1.3 Contributions to the Research and the Field
The study’s contribution to research is identified in its investigation of culture, and somehow, of gender issues, in the participation of female athletes in male-dominated sports. Its contribution to the field is its introduction of certain theoretical concepts that can explain why female athletes continue to delve into male-dominated sports and an analytical explanation of their intent to stay or move out of the system.
1.4 Research Aims and Objectives
This study aims to ascertain why top female athletes stay in male-dominated sports to an elite level; the hurdles they face and how they overcome these hurdles. It also aims to draw out the similarities in challenges faced by these elite athletes and to see if such challenges are similar across cultures and religions. The study purports to use this understanding to help support women to stay in a specific sport once they are already participating.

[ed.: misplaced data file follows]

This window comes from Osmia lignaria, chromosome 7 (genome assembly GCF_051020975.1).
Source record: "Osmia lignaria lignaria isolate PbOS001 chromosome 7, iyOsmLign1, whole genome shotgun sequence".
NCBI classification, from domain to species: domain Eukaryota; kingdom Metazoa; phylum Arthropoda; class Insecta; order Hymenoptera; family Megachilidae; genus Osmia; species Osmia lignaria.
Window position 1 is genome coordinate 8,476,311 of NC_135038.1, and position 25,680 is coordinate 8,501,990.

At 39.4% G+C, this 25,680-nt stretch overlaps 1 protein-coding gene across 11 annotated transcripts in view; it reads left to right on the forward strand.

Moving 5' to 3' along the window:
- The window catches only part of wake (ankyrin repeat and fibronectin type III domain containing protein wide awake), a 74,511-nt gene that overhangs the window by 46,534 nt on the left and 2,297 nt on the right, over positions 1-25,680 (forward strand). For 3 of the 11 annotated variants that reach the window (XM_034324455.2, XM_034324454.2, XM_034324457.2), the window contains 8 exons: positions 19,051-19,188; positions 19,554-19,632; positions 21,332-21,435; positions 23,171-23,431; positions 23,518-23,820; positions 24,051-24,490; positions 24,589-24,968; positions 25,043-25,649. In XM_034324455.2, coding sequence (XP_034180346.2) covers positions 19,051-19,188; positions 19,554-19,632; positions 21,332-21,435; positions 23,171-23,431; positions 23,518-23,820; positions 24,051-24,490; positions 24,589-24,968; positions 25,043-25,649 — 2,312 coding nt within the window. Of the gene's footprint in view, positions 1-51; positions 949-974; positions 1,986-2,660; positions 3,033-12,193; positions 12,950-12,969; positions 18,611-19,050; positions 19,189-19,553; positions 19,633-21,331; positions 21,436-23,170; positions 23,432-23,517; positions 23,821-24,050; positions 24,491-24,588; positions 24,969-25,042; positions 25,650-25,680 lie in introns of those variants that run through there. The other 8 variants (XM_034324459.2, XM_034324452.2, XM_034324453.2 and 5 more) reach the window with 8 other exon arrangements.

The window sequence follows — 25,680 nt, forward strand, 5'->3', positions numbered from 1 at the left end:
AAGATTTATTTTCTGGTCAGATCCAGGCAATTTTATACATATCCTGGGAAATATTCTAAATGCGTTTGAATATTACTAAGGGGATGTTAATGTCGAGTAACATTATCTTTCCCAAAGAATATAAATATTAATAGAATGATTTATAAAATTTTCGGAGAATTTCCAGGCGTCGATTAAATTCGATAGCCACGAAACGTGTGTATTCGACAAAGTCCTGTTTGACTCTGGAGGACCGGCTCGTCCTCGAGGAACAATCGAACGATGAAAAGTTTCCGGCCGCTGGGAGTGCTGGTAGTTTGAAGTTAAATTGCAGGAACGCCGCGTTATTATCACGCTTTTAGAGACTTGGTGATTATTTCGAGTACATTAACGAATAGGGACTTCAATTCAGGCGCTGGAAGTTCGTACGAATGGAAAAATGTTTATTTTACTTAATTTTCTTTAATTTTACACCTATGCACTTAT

The objectives of the research are as follows:
To review the existing literature on the subject of Sports Sociology in relation to women’s sports participation;
To conduct interviews and surveys to elite female athletes from various countries;
To find out gaps in knowledge within the field; and
To provide recommendations for future research.
2. Literature Review
This part of the research proposal identifies a range of works and studies related to the topic being investigated. It aims to establish the theoretical framework for the study and provide evidence to the topic.
2.1 Trends in the Literature Relating to the Research Topic